Little bird was enjoying a flight in
the the last rays of warmth for the day before settling down into his cozy nest
for the night. As he dove and
swooped across the sky, he noticed a flock of birds flying as though the devil
himself was at their tail feathers.
“HEY!” he called.
“Where are you going?”
“We’re flying south,” they
called over their wings. “Winter’s
coming and we have to be in South America before it hits!”
Little bird was puzzled.
This was his first winter and he hadn’t heard of such things.
“Why would you do that?” he asked.
“It’s going to get colder yet!”
they called. “There’ll be no
food! Now hurry or you won’t make
Little bird waved them good-bye and
considered what they’d said. He’d
felt cold before in the dark of night and it wasn’t really that bad.
He always just nestled further into his nest and fluffed his feathers
around him and was fine. No food?
With all of the other birds gone, there’d be plenty of food for him!
Flying long distances was hard work and he’d fare much better staying
behind! His mind was made up.
He was right, for a while.
Little bird was living high on the land with the other birds down south.
There was plenty to eat in the dying fields and the bugs were slow from
the cold. He lay back in his nest, fat and happy, laughing at the silly
birds who had gone south.
The next morning, he wasn’t
laughing. He awoke to freezing rain
pelting down on his nest, rudely awakening him from his restless sleep.
It was c*o*l*d. He shuddered and pulled his feathers closely around him, but
he still could not shake off the chill that permeated his little bones.
Shit. He had to get south
and get there fast. He took flight,
trying without success to fly above the rain clouds.
The higher he got, the colder it got.
He felt ice forming on his wings and he panicked as he began a downward
spiral. He hit the ground hard.
It was Little Bird’s darkest hour. Or so he thought. As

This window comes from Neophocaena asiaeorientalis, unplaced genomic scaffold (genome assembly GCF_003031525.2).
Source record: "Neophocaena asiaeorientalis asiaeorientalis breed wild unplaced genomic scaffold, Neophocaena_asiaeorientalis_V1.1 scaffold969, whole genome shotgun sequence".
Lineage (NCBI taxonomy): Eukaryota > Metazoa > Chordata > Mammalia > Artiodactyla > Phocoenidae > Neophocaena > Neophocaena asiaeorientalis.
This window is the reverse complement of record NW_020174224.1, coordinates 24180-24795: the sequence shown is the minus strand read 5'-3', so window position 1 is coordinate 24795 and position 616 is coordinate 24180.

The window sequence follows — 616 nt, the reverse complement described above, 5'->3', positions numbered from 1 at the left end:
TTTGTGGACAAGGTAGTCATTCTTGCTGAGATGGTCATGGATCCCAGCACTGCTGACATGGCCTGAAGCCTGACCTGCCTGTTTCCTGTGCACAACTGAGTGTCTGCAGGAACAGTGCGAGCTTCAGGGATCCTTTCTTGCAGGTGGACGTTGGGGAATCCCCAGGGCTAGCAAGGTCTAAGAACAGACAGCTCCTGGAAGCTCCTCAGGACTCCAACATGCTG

he lay there on the frozen ground, the icy rain pelting onto him, he stared up
at the gray skies and asked for help, from somewhere, anywhere.
Unbeknownst to him, Little Bird had landed smack in the middle of a cow
pasture. Old Bossy Cow was feeling
quite an urge and she was making her way through the sleet and rain and let go
with a pie of epic proportions, which landed, ripe and steaming, right onto
“Fine,” he thought.
“Just fine. As if injury
was not enough, now he had a hot pile of insult all over him. As Little Bird lay, defeated, in the pile of cow shit, he
found, to his surprise, that the heat from the cow plop was thawing out his
wings. (?!) His tiny bones and muscles soaked up the warmth and soon he
was feeling just fine again. It was
a miracle…the very one he’d asked the heavens to send. He was so overjoyed, that he began to sing, “Oh Happy Day!
Oh Happy Day!”
In the barn, not far away, Old Tabby
Cat was curled up in a pile of hay, dreaming of spring when the birds would
return and he would have warm food instead of cold, hard Friskies.
Suddenly, his ears perked and his head shot up.
“What? Could it be??”
Curious, he padded out of the barn and cocked his head.
“HA!” Evidently, some
bird had NOT flow south. What could
it have been thinking? He rushed
out into the rain to investigate. He
came upon Little Bird, singing for all he was worth from the middle of a pile of
cow shit. Old Tabby Cat did not let
his puzzlement keep him from swinging into action.
“Pssst,” he said, “Little Bird,
what are you doing in that pile of cow shit?”
Little Bird laughed.
“I was DYING here in the icy rain and that cow over there saved me!
It was amazing!”
That is absolutely fascinating,” OTC purred.
But I can’t help but notice that you are covered in cow shit now.
Can I lend a hand? Let me pull you out and help you get cleaned up.
Then you can really enjoy your new lease on life!”
Little Bird was jubilant.
Not only had he been saved from the jaws of death in a most unexpected
way, but he’d been helped again by a most unlikely source.
He reached out his wing and OTC hoisted him onto his back, grimacing at
the still warm cow plop droppings that were sinking into his fur.
Little Bird rode the cat back to the barn, where he was taken to the
horse stables. The bodies of many
of the large animals had made this part of the barn the warmest and Little Bird
happily dove into a puddle of water and began washing his wings.
After he was perfectly clean, OTC helped him settle down into the warm
hay until he was perfectly dry. Little
Bird settled into a comfy sleep, whereupon, Old Tabby Cat promptly ate him.
The Moral of the Story:
*Not everyone who shits on you is your enemy.
*Not everyone who helps you is your friend.
*If you are warm and happy in a pile
of shit, keep your mouth closed.
The next two are probably pretty familiar to you.
Bob was quite a devout follower of
his spiritual path and people frequently remarked on how much faith he always
had that everything would turn out…and it always did.
People looked to Bob is a crisis and he was there, assuring them that God